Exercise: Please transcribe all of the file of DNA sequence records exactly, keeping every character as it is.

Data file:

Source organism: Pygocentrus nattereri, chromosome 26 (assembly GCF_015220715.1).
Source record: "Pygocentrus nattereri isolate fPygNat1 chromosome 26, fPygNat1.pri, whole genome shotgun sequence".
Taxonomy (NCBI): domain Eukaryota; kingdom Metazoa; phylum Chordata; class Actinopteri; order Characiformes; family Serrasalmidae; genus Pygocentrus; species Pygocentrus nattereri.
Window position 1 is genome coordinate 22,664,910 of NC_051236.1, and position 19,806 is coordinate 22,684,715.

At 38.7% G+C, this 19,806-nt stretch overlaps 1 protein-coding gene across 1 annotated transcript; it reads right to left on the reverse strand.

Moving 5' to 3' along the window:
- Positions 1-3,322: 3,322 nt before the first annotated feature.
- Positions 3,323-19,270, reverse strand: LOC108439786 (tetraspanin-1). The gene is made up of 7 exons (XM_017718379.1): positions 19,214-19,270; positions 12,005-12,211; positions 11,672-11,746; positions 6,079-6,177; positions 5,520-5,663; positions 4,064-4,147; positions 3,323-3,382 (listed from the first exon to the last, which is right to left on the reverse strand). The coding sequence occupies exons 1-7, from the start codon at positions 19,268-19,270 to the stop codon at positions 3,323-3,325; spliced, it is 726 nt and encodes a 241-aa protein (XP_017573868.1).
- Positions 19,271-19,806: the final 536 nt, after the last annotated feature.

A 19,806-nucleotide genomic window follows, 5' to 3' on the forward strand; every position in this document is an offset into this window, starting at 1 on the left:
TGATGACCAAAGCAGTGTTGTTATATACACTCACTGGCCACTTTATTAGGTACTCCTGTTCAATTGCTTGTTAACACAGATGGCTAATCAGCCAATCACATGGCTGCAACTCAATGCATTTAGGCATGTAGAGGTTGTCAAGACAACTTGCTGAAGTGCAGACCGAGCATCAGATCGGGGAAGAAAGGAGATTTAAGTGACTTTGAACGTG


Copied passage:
Source organism: Pygocentrus nattereri, chromosome 26 (assembly GCF_015220715.1).
Source record: "Pygocentrus nattereri isolate fPygNat1 chromosome 26, fPygNat1.pri, whole genome shotgun sequence".
Taxonomy (NCBI): domain Eukaryota; kingdom Metazoa; phylum Chordata; class Actinopteri; order Characiformes; family Serrasalmidae; genus Pygocentrus; species Pygocentrus nattereri.
Window position 1 is genome coordinate 22,664,910 of NC_051236.1, and position 19,806 is coordinate 22,684,715.

At 38.7% G+C, this 19,806-nt stretch overlaps 1 protein-coding gene across 1 annotated transcript; it reads right to left on the reverse strand.

Moving 5' to 3' along the window:
- Positions 1-3,322: 3,322 nt before the first annotated feature.
- Positions 3,323-19,270, reverse strand: LOC108439786 (tetraspanin-1). The gene is made up of 7 exons (XM_017718379.1): positions 19,214-19,270; positions 12,005-12,211; positions 11,672-11,746; positions 6,079-6,177; positions 5,520-5,663; positions 4,064-4,147; positions 3,323-3,382 (listed from the first exon to the last, which is right to left on the reverse strand). The coding sequence occupies exons 1-7, from the start codon at positions 19,268-19,270 to the stop codon at positions 3,323-3,325; spliced, it is 726 nt and encodes a 241-aa protein (XP_017573868.1).
- Positions 19,271-19,806: the final 536 nt, after the last annotated feature.

A 19,806-nucleotide genomic window follows, 5' to 3' on the forward strand; every position in this document is an offset into this window, starting at 1 on the left:
TGATGACCAAAGCAGTGTTGTTATATACACTCACTGGCCACTTTATTAGGTACTCCTGTTCAATTGCTTGTTAACACAGATGGCTAATCAGCCAATCACATGGCTGCAACTCAATGCATTTAGGCATGTAGAGGTTGTCAAGACAACTTGCTGAAGTGCAGACCGAGCATCAGATCGGGGAAGAAAGGAGATTTAAGTGACTTTGAACGTG